100 days to go until Eurovision 2017! What happens next?
The International Exhibition Centre will host the 2017 Eurovision Song Contest
Photo by: Stijn Smulders (EBU)
Posted 2 Febuary 2017 at 10:00
There are just 100 days to go until the Grand Final of the 2017 Eurovision Song Contest. Earlier this week the Semi-Final Allocation Draw and Host City Insignia Exchange took place in Ukraine's capital, Kyiv. The events are a key milestone in the organisation of the forthcoming competition and whilst the participating countries announce their respective entries for 2017, all eyes will be on Kyiv as it hosts the competition for the second time.
Organising the Eurovision Song Contest is a mammoth challenge for any Host Broadcaster, arguably even more so in Ukraine as the preparations have also taken place against a backdrop of wide-ranging reforms in Ukraine. With just 100 days to go until the Grand Final, all stakeholders must work together around the clock to get ready for one of the biggest television programmes in the world.
In reality there are actually less than 100 days to prepare. Kyiv and Host Broadcaster UA:PBC need to have everything in place ahead of the delegations arriving and the start of rehearsals at the end of April. Earlier this week we gave you a sneak peek of the stage design for 2017 and in the coming weeks the team will take up residence inside the International Exhibition Centre where the construction of the stage will begin.
Over the coming weeks the core team will work with multiple stakeholders from Ukraine and abroad on areas ranging from lighting, seating plans and ticket sales to the design and layout of the press centre. The level of planning is so precise that even the amount of plug sockets for press and fans has to be factored in.
In March the Reference Group, the governing body of the Eurovision Song Contest, will meet again in Kyiv to make any final decisions about the event. The Head of Delegation meeting will take place in the days following. For this two-day event, each participating broadcaster sends a Head of Delegation to the host city, where the Host Broadcaster, the EBU and their partners brief them on what the three shows will roughly look like.
Delegations will be given information about the backstage facilities, the press centre, transportation, security and other important aspects of the organisation. The venues for the Eurovision Village, EuroClub and any other locations of interest are also confirmed by this time. The Head of Delegation meeting is the final opportunity for delegations to secure their hotel rooms. More than 1,000 are in use during the event weeks for delegations alone.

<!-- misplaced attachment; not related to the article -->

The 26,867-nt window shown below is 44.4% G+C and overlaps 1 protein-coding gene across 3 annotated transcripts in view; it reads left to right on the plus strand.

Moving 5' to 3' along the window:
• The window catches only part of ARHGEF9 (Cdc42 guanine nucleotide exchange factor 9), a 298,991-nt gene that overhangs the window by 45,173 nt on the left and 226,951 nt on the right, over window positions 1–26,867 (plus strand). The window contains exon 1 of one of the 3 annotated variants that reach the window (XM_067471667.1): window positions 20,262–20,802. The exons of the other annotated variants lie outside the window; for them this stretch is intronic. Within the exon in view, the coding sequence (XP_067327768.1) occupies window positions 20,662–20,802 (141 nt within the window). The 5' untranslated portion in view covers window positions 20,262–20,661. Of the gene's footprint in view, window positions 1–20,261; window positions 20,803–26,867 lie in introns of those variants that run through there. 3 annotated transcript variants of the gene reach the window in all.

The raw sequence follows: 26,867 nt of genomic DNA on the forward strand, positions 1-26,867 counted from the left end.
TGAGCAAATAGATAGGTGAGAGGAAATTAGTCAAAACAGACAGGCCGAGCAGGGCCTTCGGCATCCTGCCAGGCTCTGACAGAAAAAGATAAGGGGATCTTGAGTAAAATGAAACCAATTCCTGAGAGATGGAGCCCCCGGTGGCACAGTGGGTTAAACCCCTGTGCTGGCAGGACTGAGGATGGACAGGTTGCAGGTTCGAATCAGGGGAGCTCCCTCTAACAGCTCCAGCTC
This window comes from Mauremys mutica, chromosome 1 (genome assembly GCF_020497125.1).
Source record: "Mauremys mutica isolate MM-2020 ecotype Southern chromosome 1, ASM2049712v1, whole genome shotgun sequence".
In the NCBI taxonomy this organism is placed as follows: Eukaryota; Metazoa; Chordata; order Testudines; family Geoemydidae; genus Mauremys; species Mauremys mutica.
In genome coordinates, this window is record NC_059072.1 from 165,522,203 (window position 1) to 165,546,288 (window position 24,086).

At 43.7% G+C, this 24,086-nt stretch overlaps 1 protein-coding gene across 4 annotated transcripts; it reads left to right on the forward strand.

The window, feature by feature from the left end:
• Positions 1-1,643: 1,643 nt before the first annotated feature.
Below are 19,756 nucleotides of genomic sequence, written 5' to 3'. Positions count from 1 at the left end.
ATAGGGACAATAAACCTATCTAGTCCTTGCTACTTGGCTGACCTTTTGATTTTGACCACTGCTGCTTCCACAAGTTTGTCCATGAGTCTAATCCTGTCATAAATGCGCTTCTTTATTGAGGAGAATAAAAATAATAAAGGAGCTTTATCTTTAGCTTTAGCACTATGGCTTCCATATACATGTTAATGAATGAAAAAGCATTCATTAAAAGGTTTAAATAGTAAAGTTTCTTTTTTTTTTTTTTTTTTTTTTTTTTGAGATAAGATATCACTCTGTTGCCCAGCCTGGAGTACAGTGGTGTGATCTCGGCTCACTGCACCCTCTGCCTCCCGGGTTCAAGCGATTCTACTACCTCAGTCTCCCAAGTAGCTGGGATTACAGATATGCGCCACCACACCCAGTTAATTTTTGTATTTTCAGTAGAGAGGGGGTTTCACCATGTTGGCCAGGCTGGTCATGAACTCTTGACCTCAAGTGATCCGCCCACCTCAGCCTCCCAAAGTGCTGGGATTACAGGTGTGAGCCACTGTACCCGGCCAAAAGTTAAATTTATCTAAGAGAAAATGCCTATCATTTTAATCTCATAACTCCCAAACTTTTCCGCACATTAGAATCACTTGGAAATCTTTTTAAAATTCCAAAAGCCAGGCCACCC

The Head of Delegation meeting coincides with the deadline for formally submitting entries to the competition. Delegations provide instructions to the Host Broadcaster on how to stage their entries. The so-called 'look and feel' for each act is crucial in conveying the essential messages of the songs.
With just six weeks between the hand-in of all entries and the first on-stage rehearsals with the contestants, the production team has around 40 days to prepare lighting, LED content and camera work based on ideas and requests from the participants. This averages to one day per delegation, on top of which there is much communication and feedback between the production team and participating broadcasters. This is before the event weeks have even begun!
As the contest comes closer, teams regularly work in shifts, working on improvements day and night. Two weeks before the Grand Final, the entire Eurovision Song Contest organisation shifts up a gear. Delegations from 43 countries, over 1,500 journalists and thousands of fans will descend on Kyiv at the end of April for the 2017 Eurovision Song Contest.
The event weeks consists of rehearsals, rehearsals, rehearsals. Each act has two rehearsal slots and although these give the contestants a valuable opportunity to perfect their performance, these rehearsals are mainly intended to make sure the stage performance, light, sound and camera work are all synchronised. Three dress rehearsals also take place before the live broadcasts.
The importance of these rehearsals is well-known to Eurovision insiders, but not necessarily for newcomers. Many years ago, a delegation representing a country that participated for the first time upset the producers by not showing up for their first rehearsal. When contacted by the EBU, the respective head of the delegation replied: "We don’t need rehearsals. We’ve already rehearsed at home!" Needless to say they were summoned to make their way to the venue immediately.
By the time the Grand Final approaches, the participating artists will have rehearsed on the Eurovision stage dozens of times however there is only one that gets to perform at the end of the show, the winner. The process of preparing for the next contest starts at that very moment and another chapter in the story of the Eurovision Song Contest begins.